When casinos were popping up around Australia through the ’80s and ’90s, punters were keen to visit just to discover a new way to gamble. Forget fine dining, the roulette wheel alone was the height of sophistication.

Since those early days, a casino needs to offer more than a dance with Lady Luck to get people through the door; gambling dens have turned into entertainment complexes.

This shift hasn’t been lost on the management of Jupiters Hotel and Casino. Like many of the trim and tanned body-conscious locals who strut the sands of the Gold Coast, the complex is getting a touch of cosmetic surgery. A six-star luxury hotel tower in front of the current hotel is in the works, with an eye to being finished by the 2018 Commonwealth Games being held in the city.

You don’t have to wait until the $345 million overhaul is finished to see where some of the money has gone. The hotel has already opened a stylish new pool area with private cabanas and two restaurants: Kiyomi and Cucina Vivo.

On a busy Saturday night at Jupiters the gaming floor is crowded and the dance floor packed as a covers band plays ’90s hits. Looking down at the partying from a balcony above, it’s hard to imagine stepping into a refined dining experience. A 2am kebab seems more in order.

But once you walk into Kiyomi the mood shifts. A fluorescent artwork by Japanese street artist Houxo Que catches the eye at the end of the room, contrasting with dim lighting and dark wooden furnishings that soften the mood. As noise of the revellers below drifts up from below and you catch a flash of strobes from the dance floor, it feels like you could be high above the neon-lit streets of the Shinjuku district.

Chase Kojima, who started his trade as a teen in his father’s San Francisco restaurant and went up to work for Nobu at locations across the globe, heads up Kiyomi, his second venture in Australia. His assured hand with the finest of seafood, which made his Sokyo at Sydney’s Star so popular, is on show here again. It would be easy to let the kitchen save on the gas bill and go raw all the way, the sashimi on offer is so good, but that would mean missing out on revelations like the tempura Moreton Bay bug and the wagyu that puts the tender in tenderloin.

While Kojima delights with his flavours and textures throughout the courses, playing fast and loose with his interpretation of Japanese cuisine, it’s with dessert that he really lets go. There’s green tea mochi “ravioli” stuffed with strawberry ice-cream and the Yamazaki Caramel Macchiato, with a clever layering of coffee ice-cream and cocoa nibs, topped with whisky foam – if you’re sharing it, get ready for a spoon duel over the last scoop.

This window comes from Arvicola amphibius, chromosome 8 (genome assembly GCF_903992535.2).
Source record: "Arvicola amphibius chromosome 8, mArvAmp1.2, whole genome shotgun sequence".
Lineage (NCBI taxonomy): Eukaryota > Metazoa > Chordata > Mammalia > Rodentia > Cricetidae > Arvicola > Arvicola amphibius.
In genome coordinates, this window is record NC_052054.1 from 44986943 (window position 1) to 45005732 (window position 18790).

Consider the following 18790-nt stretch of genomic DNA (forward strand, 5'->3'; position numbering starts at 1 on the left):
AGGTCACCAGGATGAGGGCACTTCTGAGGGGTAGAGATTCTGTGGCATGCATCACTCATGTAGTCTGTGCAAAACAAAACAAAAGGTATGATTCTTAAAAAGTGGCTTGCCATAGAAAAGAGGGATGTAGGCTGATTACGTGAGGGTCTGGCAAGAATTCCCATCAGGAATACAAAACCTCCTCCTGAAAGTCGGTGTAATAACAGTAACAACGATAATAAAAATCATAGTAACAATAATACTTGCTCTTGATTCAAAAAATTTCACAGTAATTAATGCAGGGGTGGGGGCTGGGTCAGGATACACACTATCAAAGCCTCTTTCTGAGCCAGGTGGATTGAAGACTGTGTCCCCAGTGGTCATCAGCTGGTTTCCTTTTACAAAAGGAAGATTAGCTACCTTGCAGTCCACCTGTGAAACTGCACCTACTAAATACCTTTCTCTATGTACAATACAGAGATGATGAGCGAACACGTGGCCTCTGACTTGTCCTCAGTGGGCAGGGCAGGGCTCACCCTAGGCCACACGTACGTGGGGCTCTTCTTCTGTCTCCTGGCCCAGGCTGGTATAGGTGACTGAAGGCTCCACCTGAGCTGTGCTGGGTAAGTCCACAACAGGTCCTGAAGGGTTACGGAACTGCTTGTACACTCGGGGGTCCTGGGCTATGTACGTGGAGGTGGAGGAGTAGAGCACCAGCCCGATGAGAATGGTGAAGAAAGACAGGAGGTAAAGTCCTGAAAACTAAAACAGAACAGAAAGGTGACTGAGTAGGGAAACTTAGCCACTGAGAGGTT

The sense of creativity and playfulness in these dishes gives promise that Kojima won’t get stuck in a rut and that his restaurant will warrant return visits.

The Yang to Kiyomi’s Yin is next door at Cucina Vivo. While Kiyomi is subdued style (outside of the fluoro artwork), Cucina Vivo is bright and boisterous. With open terraces, high ceilings and bright white furniture and highlights of light blue, it celebrates the Gold Coast of shining sun and sparkling sea.

On a Saturday afternoon visit, a musician strums his acoustic guitar and sings soft-rock tunes, a breezy soundtrack interspersed with the sound of splashes and laughter from the pool just beyond the terrace.

The restaurant floor is bustling, not frantic. The only hurry is around the wood-fired oven, where a pizzaolo is flat out like a lizard drinking, churning out the classics.

While there’s a range of mains for people dodging carbs, reasonably priced pizzas and pasta dishes make this the perfect venue for catching up with large groups of friends and family. Looking across to the pool to the rainforest gardens of Jupiters you feel removed from all the worries of the world as you relax over a drink or four.

Both Cucina Vivo and Kiyomi augur well for the future of Jupiters. The full transformation of the hotel and casino is still a way off – signs in the hotel reception apologise for noise from ongoing construction – but it’s clear that the changes will be more than skin deep.  

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